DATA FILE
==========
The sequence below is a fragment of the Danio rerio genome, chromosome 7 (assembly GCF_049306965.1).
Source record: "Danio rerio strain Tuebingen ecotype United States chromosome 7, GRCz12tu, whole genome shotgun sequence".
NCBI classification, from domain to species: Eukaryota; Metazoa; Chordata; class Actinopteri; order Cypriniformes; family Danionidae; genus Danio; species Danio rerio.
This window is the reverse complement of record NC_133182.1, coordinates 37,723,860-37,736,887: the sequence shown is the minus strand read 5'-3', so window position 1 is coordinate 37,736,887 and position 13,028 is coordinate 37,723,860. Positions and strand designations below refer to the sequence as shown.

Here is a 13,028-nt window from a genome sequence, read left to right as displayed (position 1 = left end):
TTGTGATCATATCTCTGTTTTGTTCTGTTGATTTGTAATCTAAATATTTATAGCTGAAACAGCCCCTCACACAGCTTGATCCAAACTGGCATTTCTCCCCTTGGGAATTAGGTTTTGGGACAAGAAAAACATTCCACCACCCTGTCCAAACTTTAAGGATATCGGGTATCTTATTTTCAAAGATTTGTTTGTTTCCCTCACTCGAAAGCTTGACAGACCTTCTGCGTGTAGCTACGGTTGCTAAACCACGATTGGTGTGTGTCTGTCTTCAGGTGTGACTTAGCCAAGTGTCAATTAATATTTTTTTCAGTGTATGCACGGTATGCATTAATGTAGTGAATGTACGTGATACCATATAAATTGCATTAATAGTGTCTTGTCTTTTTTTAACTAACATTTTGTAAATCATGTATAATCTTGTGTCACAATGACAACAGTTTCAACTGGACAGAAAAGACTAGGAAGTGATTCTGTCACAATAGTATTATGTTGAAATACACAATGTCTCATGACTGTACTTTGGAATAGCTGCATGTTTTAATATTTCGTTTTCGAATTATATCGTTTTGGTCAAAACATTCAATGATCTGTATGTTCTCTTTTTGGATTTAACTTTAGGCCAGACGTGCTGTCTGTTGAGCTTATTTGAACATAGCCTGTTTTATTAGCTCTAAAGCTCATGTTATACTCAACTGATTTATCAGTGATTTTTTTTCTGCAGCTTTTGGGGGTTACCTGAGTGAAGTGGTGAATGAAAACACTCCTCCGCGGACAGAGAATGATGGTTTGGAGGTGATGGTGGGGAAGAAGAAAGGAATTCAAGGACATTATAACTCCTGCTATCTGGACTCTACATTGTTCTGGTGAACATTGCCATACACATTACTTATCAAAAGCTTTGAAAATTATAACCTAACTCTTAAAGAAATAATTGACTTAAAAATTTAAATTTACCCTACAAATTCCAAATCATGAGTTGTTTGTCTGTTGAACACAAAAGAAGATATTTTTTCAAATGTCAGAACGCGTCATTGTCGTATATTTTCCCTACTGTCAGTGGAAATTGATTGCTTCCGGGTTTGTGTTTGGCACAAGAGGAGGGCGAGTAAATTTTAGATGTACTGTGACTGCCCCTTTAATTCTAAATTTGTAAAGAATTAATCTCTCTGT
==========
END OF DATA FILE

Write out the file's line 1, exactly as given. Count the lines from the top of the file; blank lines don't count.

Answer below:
The sequence below is a fragment of the Danio rerio genome, chromosome 7 (assembly GCF_049306965.1).